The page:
Why: By activating all of your upper leg muscles (glutes, quads and hamstrings) it’s an entire leg day in one move. Plus, it’s low-impact, which is means you avoid the knee injuries associated with more explosive exercises.
How to do it: Get in a press-up position, but rest on your forearms rather than your hands. Make sure your back is straight and tense your abs and glutes. Hold without allowing your hips to sag.
Why: Endless crunches put pressure on your spine and, when done incorrectly, can give you a set of weird, distended abs. Planks are perfect for working your core in a way that keeps you injury-free and builds the flat six-pack you’re after.
How to do it: Lie on your back with hands above you and feet up so your knees are at 90 degrees. Straighten your leg until your heel is an inch from the floor and then return to the start position. Repeat with the other leg.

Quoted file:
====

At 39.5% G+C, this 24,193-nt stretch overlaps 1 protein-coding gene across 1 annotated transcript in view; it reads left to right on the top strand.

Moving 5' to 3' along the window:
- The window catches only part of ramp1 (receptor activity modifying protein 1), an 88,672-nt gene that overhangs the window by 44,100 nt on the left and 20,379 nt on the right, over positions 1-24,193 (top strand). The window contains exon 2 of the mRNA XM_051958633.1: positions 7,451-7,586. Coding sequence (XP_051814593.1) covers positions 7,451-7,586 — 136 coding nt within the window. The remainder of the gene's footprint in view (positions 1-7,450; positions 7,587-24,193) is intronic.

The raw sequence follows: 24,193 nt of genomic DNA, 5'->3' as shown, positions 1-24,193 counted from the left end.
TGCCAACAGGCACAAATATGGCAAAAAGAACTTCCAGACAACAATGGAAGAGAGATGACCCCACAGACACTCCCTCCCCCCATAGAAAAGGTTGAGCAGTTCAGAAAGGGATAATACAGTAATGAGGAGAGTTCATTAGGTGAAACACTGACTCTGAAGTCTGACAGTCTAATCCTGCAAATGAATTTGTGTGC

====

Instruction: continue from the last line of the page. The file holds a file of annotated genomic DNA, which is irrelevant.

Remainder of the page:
Why: By extending your legs and hovering your heels you work on your core stabilisers, not just your abs. That means you’re building muscle you can use on the sports field, not just see in the mirror.
How to do it: Lie on your left side with your legs straight and prop yourself onto your elbow. Brace your core and raise your hips until your body forms a straight line. Hold this position while breathing deeply. Roll over and repeat on the other side.
Why: Excellent for targeting a small muscle in your lower back, the quadratus lumborum. Strengthening it is crucial for spine health and will help you avoid the notorious beginner’s back pain. Diamond-cut obliques are a bonus.
How to do it: Lie down on the floor with a dumbbell in each hand. Bend at the elbows and hold the weights above you. Press up and straighten your arms before pausing at the top of the rep and lowering slowly to the start position.
Why: By restricting your range of movement this moves helps you build a bigger chest, minus the risk of shoulder injury from over extension. Consider this your stepping stone to being a bench bro in the gym.